Abstract

Growth of the octopus (Octopus maya) off Yucatan (Mexico) was estimated from a long-term study (seven years) by the length-based methods ELEFAN, PROJMAT and SLCA. Some 19 251 octopuses with a range of mantle length between 50 and 240 mm were sampled from commercial landings in 1983 - 1987, 1989 and 1992. The jackknife technique was applied to deal with uncertainty in growth estimates resulting from chance variations in sampling design. The growth index φ' was used for comparative purposes. Results differed markedly among methods: ELEFAN produced parameter estimates within the range reported in the literature, whereas PROJMAT and SLCA showed problems to converge in an optimum combination of parameters, and tended to underestimate them. Jackknife analysis revealed very low intraannual variability in φ' but high variability among years, especially when applying PROJMAT. No significant differences were found in precision parameters -percent error and coefficient of variation- among methods. Estimates of φ' derived by ELEFAN varied between 4.19 and 5.23 and agreed with those reported in the literature (between 4.25 and 4.91), whereas PROJMAT and SLCA estimates were significantly lower. We suggest the use of ELEFAN, together with jackknife, to estimate growth parameters of Octopus maya.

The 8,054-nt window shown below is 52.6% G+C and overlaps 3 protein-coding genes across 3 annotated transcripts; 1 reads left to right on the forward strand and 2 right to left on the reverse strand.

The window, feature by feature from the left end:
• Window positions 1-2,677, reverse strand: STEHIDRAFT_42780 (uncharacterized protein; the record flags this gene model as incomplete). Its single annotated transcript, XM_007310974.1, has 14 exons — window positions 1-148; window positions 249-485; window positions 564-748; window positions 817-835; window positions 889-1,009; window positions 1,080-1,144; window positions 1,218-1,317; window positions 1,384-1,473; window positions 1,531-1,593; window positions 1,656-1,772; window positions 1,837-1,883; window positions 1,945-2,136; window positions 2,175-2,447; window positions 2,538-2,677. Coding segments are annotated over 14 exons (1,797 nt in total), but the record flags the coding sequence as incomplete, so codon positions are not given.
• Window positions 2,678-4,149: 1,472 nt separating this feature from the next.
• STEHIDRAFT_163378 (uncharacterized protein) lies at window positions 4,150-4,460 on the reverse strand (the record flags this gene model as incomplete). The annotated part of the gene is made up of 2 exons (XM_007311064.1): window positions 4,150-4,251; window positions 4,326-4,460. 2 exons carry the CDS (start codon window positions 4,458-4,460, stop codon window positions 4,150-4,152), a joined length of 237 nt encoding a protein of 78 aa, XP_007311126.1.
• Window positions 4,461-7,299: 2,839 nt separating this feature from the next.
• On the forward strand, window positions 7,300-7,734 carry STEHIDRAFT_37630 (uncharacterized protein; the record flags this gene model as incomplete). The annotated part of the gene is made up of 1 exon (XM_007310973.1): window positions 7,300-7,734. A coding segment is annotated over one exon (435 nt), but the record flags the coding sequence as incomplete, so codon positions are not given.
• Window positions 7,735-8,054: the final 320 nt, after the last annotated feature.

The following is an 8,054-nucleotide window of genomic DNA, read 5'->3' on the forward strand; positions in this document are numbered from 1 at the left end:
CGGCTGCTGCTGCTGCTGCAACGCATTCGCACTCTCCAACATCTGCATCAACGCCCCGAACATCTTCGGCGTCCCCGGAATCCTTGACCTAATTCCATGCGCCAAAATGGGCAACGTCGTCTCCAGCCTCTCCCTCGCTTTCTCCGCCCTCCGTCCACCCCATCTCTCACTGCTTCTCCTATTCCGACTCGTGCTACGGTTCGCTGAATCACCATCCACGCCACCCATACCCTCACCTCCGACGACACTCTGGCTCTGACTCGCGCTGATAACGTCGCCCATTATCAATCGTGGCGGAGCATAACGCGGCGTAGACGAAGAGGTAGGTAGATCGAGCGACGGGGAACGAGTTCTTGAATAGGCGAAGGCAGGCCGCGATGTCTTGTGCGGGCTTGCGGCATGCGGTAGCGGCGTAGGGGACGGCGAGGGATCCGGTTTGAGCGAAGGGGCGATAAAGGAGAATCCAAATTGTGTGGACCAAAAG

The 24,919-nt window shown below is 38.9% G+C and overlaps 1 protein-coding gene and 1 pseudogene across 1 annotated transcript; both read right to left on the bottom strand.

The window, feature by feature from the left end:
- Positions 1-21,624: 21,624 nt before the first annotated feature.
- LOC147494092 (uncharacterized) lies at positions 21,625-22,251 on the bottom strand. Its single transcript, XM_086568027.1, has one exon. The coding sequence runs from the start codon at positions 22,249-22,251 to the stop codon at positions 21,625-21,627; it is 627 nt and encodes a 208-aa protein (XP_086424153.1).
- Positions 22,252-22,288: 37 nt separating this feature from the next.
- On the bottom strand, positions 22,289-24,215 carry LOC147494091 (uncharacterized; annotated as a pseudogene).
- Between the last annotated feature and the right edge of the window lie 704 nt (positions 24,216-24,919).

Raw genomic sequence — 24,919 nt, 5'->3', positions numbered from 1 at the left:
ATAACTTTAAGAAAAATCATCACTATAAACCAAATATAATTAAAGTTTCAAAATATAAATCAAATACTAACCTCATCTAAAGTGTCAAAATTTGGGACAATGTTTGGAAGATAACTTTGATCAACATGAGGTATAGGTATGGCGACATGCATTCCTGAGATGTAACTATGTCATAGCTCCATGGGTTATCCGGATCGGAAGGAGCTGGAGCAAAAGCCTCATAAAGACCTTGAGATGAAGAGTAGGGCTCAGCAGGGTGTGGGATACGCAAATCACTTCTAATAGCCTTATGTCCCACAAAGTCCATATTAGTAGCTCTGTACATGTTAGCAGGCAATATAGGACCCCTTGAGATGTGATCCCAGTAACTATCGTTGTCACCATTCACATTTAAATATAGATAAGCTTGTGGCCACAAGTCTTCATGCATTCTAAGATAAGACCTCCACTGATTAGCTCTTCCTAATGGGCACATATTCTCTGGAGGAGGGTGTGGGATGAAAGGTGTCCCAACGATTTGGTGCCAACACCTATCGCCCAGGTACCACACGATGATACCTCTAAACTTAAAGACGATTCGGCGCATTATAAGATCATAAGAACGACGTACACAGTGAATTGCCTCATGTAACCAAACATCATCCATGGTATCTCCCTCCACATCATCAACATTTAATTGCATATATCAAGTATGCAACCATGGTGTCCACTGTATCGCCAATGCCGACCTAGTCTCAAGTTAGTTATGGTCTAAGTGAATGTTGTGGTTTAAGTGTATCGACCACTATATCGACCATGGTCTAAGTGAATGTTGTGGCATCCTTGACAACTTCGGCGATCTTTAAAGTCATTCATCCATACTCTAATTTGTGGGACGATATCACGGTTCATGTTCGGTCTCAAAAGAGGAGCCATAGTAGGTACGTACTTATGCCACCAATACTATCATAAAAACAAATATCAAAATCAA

Keywords: Growth, length-based methods, jackknife, uncertainty, octopus maya, yucatan